The line has been electrified since 21 October 1927. Zamdorf station was closed in 1959. In the late 1960s, the track was threatened by closure, but instead it was integrated into the network of the Munich S-Bahn. Following the opening of the S-Bahn on 28 May 1972, the route to Ismaning was temporarily converted to bus operation. The line had a few special services that ran to München Olympiastadion station over the North Ring. S-Bahn trains did not run to Ismaning until 30 September 1973. With the introduction of S-Bahn services two stations were closed, München Ost Rangierbahnhof (Munich East marshalling yard) and Föhringer Kanal. At the same time Leuchtenbergring station was opened.

In order to link the new Munich Airport in the Erdinger Moos (Erding bog) to the rail network, it was decided to extend the line from Ismaning. The original plans were for an above-ground track past Ismaning. The municipality of Ismaning called for a tunnel through its neighbourhood. While construction work between Ismaning and the airport started in 1985, the dispute over the location of the line in the town continued. In 1988 was finally decided to build an underground station. Since 1992, line S 8 has run to the airport. A section in Unterföhring remained single track at first. This section was only duplicated in 2005. As in Ismaning the line and station were placed underground. A large part of the additional costs compared to an above-ground line took was borne by the municipality of Unterföhring.[2][3][4]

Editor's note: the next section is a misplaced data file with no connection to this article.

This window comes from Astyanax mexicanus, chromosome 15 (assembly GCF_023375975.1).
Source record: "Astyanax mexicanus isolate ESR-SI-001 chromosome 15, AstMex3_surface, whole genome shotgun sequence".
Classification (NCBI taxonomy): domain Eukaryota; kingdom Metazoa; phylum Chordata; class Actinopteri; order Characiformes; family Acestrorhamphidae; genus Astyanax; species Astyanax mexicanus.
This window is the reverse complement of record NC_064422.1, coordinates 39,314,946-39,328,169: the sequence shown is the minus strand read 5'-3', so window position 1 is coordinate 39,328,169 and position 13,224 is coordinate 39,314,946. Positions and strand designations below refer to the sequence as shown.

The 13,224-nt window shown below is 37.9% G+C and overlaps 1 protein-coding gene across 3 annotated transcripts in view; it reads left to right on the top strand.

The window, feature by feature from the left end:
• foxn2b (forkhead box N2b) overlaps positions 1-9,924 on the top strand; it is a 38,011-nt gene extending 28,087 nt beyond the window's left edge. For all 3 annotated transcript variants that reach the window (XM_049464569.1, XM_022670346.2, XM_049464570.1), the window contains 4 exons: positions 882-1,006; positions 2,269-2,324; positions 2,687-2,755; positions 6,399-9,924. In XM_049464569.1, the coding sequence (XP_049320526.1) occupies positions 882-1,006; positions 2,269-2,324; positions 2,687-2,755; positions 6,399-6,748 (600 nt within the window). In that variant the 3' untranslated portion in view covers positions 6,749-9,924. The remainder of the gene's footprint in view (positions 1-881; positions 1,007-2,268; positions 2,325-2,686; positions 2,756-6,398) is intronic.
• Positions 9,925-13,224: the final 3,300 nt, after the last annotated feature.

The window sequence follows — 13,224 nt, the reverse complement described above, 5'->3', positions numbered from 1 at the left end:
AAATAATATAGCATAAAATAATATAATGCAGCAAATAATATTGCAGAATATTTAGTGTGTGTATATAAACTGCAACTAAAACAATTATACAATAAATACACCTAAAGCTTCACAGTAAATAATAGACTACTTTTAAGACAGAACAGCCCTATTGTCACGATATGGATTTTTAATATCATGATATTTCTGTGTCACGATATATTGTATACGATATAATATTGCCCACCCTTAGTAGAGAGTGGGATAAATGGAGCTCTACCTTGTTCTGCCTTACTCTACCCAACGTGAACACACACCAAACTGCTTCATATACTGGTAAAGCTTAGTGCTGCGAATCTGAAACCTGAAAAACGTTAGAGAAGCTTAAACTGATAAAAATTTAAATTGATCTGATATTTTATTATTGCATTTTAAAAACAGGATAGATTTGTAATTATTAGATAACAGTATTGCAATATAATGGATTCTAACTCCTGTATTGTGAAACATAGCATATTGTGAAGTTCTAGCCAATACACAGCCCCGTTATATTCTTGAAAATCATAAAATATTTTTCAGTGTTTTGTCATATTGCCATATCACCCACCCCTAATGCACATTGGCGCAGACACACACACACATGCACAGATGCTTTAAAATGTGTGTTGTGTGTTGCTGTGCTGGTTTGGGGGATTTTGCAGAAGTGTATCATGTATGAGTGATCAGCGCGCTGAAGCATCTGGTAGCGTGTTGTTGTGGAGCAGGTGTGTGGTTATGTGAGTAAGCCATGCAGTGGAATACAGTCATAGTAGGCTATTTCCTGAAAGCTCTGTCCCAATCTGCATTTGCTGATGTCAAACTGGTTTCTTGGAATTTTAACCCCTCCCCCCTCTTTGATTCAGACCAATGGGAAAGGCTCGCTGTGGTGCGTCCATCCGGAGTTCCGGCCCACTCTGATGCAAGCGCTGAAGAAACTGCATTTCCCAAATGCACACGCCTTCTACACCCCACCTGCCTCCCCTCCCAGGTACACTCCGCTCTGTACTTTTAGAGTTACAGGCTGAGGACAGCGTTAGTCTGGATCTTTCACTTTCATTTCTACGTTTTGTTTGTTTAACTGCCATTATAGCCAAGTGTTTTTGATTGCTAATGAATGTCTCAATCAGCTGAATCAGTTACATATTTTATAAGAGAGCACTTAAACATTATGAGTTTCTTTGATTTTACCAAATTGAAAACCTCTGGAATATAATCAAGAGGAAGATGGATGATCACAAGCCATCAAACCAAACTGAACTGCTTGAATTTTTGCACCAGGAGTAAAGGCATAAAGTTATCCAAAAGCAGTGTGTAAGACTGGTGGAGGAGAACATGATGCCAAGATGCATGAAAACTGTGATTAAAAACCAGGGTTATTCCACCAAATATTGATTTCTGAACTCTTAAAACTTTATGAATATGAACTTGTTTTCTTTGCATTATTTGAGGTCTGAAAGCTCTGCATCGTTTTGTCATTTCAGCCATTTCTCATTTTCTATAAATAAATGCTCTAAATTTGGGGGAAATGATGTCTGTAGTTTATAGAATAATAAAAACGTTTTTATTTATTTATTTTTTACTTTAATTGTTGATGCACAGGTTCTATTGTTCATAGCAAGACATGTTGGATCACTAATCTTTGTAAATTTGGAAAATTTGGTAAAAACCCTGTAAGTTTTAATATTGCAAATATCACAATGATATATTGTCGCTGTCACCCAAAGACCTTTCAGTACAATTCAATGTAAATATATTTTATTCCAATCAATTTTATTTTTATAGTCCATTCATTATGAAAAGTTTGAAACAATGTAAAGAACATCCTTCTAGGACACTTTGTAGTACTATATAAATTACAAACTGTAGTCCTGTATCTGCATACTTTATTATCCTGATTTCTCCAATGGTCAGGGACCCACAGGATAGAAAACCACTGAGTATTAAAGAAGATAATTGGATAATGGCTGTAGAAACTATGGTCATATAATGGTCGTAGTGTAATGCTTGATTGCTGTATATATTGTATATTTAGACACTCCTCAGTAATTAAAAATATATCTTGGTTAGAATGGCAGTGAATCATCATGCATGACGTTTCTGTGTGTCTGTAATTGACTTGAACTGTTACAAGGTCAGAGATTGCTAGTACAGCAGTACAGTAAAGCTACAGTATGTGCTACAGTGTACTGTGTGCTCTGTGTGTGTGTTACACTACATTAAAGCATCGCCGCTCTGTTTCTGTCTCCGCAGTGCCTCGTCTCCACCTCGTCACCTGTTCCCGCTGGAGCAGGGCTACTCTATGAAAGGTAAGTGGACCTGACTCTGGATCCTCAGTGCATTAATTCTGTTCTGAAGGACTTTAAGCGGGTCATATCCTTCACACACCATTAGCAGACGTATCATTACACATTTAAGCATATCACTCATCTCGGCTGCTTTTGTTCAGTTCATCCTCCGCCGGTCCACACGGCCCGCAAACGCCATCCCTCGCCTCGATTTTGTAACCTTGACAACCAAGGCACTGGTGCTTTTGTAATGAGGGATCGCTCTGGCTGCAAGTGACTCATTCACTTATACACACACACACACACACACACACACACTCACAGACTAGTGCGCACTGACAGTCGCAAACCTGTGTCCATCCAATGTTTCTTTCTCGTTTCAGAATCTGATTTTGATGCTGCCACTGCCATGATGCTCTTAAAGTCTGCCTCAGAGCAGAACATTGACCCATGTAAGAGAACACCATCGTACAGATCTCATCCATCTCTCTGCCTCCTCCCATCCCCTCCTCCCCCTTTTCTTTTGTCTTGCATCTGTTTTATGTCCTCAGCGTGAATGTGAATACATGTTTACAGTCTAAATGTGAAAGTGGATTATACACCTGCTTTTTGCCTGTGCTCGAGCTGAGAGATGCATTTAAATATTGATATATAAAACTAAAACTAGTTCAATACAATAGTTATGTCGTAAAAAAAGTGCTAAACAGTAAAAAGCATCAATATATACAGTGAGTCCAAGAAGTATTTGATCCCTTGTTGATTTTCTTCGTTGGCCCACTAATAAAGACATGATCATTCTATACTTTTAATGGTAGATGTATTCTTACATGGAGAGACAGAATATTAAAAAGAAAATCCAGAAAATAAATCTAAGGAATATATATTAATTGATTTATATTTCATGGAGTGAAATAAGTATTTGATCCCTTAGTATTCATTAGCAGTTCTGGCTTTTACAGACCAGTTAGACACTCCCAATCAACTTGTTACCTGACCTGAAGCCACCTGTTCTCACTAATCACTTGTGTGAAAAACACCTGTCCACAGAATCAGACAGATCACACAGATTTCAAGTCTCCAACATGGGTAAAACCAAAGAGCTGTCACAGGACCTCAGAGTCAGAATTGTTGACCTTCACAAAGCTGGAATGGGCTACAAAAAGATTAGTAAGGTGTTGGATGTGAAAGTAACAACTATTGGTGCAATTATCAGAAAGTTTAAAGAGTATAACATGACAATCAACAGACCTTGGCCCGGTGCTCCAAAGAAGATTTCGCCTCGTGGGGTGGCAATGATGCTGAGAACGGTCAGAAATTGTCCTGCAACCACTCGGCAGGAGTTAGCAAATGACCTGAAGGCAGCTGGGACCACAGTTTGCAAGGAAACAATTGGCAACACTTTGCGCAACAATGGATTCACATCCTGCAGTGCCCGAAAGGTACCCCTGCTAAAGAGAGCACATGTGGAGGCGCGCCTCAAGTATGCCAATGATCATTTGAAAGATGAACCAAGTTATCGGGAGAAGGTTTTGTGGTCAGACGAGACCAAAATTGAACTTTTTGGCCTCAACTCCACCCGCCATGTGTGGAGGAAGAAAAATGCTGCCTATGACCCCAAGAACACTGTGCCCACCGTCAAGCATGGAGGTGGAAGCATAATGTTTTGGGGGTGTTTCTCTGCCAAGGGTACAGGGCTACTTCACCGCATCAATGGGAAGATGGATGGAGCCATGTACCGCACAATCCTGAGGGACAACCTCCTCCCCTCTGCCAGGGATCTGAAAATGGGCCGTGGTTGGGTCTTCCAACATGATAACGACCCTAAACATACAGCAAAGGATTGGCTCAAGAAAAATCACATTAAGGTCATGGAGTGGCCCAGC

Munich Airport S-Bahn service
Munich Airport
Markt Schwaben
Munich East
City Centre
Karlsplatz (Stachus)
Munich Central
Munich Pasing

The only traffic on the line today are the Munich S-Bahn line S 8 services, which links the airport to the city centre.

In the past, there was also freight traffic, consisting mainly of peat, bricks, cabbages and sauerkraut. The latter led to the line being referred to as the Krautexpress.[5]


An even better public transport connection from the airport to the city centre is planned. To shorten the journey time, an Airport Express service that does not stop at all (or any) intervening stations is under consideration. There is a problem that a section of the line is shared with the North Ring. On this section of the line there are level crossings at the stations of Englschalking and Daglfing. These would be closed even longer than before by an upgrade to four tracks carrying more traffic. The area east of the line is also planned for a large residential area, which would then also be connected via the crossings. Possible solutions are the relocation of part of the track in a tunnel or the construction of road bridges and underpasses in the area. Another aspect is the impact of noise on the neighbourhood, which therefore has demanded a tunnel.

The line to the airport may be extended to Erding under the "Erding Ring Closure" (Erdinger Ringschluss) project in order to allow a third S-Bahn line to connect to the airport and to allow a connection towards Mühldorf.


  1. ^ Eisenbahnatlas Deutschland (German railway atlas). Schweers + Wall. 2009. pp. 107, 165, 167. ISBN 978-3-89494-139-0.
  2. ^ "Sonderfahrt 100 jahre Bahn in Ismaning" (in German). Retrieved 19 March 2013.
  3. ^ "Munich East–Munich Airport railway" (in German). Retrieved 19 March 2013.
  4. ^ "Der Nordring" (in German). Retrieved 19 March 2013.
  5. ^ "100 Jahre Krautexpress" (in German). Retrieved 19 March 2013.